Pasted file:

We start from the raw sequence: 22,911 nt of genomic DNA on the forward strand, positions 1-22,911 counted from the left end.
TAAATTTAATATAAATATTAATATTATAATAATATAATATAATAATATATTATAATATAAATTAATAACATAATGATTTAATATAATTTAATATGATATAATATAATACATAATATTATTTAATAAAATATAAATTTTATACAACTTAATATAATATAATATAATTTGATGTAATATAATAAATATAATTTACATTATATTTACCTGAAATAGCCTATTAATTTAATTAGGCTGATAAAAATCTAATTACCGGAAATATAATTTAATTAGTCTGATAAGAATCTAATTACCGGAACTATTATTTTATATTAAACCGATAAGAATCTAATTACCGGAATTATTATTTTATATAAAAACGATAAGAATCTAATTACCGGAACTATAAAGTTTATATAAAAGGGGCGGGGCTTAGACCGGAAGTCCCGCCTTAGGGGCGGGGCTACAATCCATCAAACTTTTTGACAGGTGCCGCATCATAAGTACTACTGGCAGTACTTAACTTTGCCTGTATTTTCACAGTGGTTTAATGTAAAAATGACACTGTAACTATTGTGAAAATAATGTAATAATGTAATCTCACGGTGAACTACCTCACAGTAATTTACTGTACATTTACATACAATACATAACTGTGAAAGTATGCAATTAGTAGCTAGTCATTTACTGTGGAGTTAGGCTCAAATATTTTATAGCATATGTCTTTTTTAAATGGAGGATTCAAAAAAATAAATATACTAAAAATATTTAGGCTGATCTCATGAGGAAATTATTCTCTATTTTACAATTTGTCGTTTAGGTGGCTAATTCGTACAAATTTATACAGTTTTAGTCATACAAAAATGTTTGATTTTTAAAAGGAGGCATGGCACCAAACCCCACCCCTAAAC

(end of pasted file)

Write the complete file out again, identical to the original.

We start from the raw sequence: 22,911 nt of genomic DNA on the forward strand, positions 1-22,911 counted from the left end.
TAAATTTAATATAAATATTAATATTATAATAATATAATATAATAATATATTATAATATAAATTAATAACATAATGATTTAATATAATTTAATATGATATAATATAATACATAATATTATTTAATAAAATATAAATTTTATACAACTTAATATAATATAATATAATTTGATGTAATATAATAAATATAATTTACATTATATTTACCTGAAATAGCCTATTAATTTAATTAGGCTGATAAAAATCTAATTACCGGAAATATAATTTAATTAGTCTGATAAGAATCTAATTACCGGAACTATTATTTTATATTAAACCGATAAGAATCTAATTACCGGAATTATTATTTTATATAAAAACGATAAGAATCTAATTACCGGAACTATAAAGTTTATATAAAAGGGGCGGGGCTTAGACCGGAAGTCCCGCCTTAGGGGCGGGGCTACAATCCATCAAACTTTTTGACAGGTGCCGCATCATAAGTACTACTGGCAGTACTTAACTTTGCCTGTATTTTCACAGTGGTTTAATGTAAAAATGACACTGTAACTATTGTGAAAATAATGTAATAATGTAATCTCACGGTGAACTACCTCACAGTAATTTACTGTACATTTACATACAATACATAACTGTGAAAGTATGCAATTAGTAGCTAGTCATTTACTGTGGAGTTAGGCTCAAATATTTTATAGCATATGTCTTTTTTAAATGGAGGATTCAAAAAAATAAATATACTAAAAATATTTAGGCTGATCTCATGAGGAAATTATTCTCTATTTTACAATTTGTCGTTTAGGTGGCTAATTCGTACAAATTTATACAGTTTTAGTCATACAAAAATGTTTGATTTTTAAAAGGAGGCATGGCACCAAACCCCACCCCTAAAC